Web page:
Sew I almost made a dress

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I’ve mentioned before that I took an introductory sewing class at Conestoga College in 2009.  The format of the class was basically teach us as much as we need to know to make a project.  Each student picked a different project, and the instructor was present to assist us with as much or as little help as each of us needed.

I decided to attempt a simple, straight lined dress (a McCall’s pattern) that you can see here.  I decided to go with the version that is shown in blue.  I learned a lot while making this dress… but I ended up mucking it up so badly that it is not actually a dress.

During the sewing course, everything was going smoothly.  I occasionally made an error, but my instructor was incredibly patient.  As hard as I worked, I wasn’t able to quite finish by the end of the course.  My instructor spent some time going over the last couple of steps to make sure I could successfully finish it at home.  I was sure I would be able to handle it.  But, then disaster hit.  I had one step left – to sew the bottom contrast colour piece onto the dress.  Before completing this last step, I decided to try it on and see how it had turned out.  It was huge. HUGE. I had made it waaaaaaaay too big for me.  I looked like I was wearing a paper bag.  “No biggie,” I said to Eric, “I’ll just undue the seam and take it in.”

Now, Eric has heard me say things like this before.  He’s learned that when I pick up scissors and say, “I’m just going to fix my bangs,” that it will inevitably end up in a meltdown of epic proportions that will lead to him forcibly removing the scissors from my hands.  He witnessed the outcome my biggest hair meltdown of 2006.  At 6:30am while getting ready for work, I just picked up some scissors to “fix” my hair.

My good friend Michelle and I in 2006 - several months post-hair cut (and probably 2 inches growth)

Let’s just say I butchered it.  I flipped my head around all day at the office hoping nobody would notice.  After work, I immediately headed to a salon where I begged for an appointment.  They kept telling me they were booked.  I stood there, pointed at my head and said, “you HAVE to have an appointment!”.  They squeezed me in, and while the hair dresser worked hard to try and fix my hair, I promised her I wouldn’t let my “roommate” cut my hair ever again.  She had to cut my hair so short to fix it, people remarked for months that I had the same haircut as my younger brother, Scotty.  Thank goodness hair grows back!

When I told Eric I would just take the seam in, he said, “Um, really? Do you know how to do that?”  What he should have said was, “Are you crazy??!!? Just leave it!  Put the seam ripper down!!!”  He should have said that… even though I wouldn’t have listened to him.  Pulling the seam out was my first mistake.  When I took it in and sewed it back up, the dress was no longer symmetrical (even though I did both sides… my skills were just not there yet).  It wasn’t too bad though, and I figured I’d still wear it.  This also happened in the process.  But, it wasn’t until I went to sew the contrast piece onto the dress that I realized the biggest mistake of all.  I hadn’t taken the contrast piece in… and I didn’t really measure how much I took the dress in… so I couldn’t take the contrast piece in properly to match the size of the dress.  I tried and tried to get it to match up… but, after hours of trying, I gave up and just sewed a hem.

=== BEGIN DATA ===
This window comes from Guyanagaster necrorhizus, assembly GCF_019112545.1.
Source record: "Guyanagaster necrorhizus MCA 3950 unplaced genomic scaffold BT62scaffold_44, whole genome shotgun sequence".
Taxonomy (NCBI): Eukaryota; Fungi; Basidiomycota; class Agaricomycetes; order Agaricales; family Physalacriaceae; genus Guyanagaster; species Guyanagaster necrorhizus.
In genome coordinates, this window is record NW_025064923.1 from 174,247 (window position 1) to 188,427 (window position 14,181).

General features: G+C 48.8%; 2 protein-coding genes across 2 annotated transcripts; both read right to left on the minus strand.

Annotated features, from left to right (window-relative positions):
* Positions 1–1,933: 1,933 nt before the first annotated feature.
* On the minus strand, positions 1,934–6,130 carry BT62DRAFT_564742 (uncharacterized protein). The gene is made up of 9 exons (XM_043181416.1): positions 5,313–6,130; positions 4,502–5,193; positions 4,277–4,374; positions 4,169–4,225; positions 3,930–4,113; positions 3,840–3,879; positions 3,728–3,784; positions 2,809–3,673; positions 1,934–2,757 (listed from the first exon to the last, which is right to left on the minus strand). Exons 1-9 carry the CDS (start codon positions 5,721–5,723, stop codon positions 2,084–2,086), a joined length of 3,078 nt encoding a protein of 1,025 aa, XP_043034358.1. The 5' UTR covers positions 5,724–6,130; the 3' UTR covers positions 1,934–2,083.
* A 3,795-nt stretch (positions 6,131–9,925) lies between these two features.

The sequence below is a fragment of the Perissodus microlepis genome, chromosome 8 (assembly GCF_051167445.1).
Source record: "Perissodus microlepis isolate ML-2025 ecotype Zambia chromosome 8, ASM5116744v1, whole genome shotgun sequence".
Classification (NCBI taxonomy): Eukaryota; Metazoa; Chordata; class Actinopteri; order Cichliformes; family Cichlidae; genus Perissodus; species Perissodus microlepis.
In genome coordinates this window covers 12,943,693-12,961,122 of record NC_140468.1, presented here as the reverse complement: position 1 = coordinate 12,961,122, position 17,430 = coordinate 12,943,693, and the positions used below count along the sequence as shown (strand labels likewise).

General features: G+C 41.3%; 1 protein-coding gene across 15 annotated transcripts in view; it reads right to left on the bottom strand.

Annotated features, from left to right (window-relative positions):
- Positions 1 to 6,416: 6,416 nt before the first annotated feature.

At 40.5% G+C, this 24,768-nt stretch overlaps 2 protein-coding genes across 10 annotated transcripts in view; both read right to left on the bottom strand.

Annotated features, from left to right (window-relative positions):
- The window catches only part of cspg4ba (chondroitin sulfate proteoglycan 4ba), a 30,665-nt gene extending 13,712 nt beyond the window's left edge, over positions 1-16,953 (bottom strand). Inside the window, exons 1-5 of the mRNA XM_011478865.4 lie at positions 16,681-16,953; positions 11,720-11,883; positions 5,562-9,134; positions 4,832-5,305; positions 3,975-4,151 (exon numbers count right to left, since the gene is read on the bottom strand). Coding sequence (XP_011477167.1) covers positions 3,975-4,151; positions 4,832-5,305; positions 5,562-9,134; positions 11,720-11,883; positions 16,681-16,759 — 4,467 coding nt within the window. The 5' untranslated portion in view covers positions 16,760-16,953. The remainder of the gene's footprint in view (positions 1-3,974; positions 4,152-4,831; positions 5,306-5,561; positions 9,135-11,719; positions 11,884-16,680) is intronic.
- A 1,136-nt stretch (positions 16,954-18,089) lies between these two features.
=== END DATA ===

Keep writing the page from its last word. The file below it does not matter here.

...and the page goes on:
Here’s where you’re expecting me to post a picture of me wearing the dress.  Well, I can’t.  My lady bits practically show in this “almost dress” because it is WAY too short.  Without the contrast piece, it actually looks like a long shirt.  The cut does not work as a shirt, it’s much too big and looks like a bag.  Here’s how it turned out:

Front

Back

Let’s just chalk this one up to a learning experience 😉

What did I learn from making this dress?  A lot. How to take body  measurements. How to read a pattern. How to use my sewing machine. How to sew a pleat. When and why to use an iron when sewing.

Would I attempt this dress if I were to go back in time? Absolutely.  I learned a lot.  However, if you’re a new sewer, I would recommend something more simple unless you have an experienced sewer that can assist you when you need it.

Lessons:

1) Know your skill level. Don’t attempt to take something in if you have no idea how to do it properly. This brings us to lesson number two:

2) Ask for help when you need it.

I’ve just purchased some fabric to start my next clothing item.  Let’s hope Maddy’s outfit turns out better than this one.

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7 responses »

  1. I love your stories!! The hair experience brought back some good memories! It’s too bad the dress was too big…it’s really pretty!

  2. I think you should just take the scissors to it again and cut it shorter… Into a shirt instead of a dress. Or wear it to bed. I’m sure someone would apppreciate your lady bits showing.

  3. Pingback: Baby dress with open back « sewrite

  4. Pingback: 11 Questions from Lyndsay « sewrite

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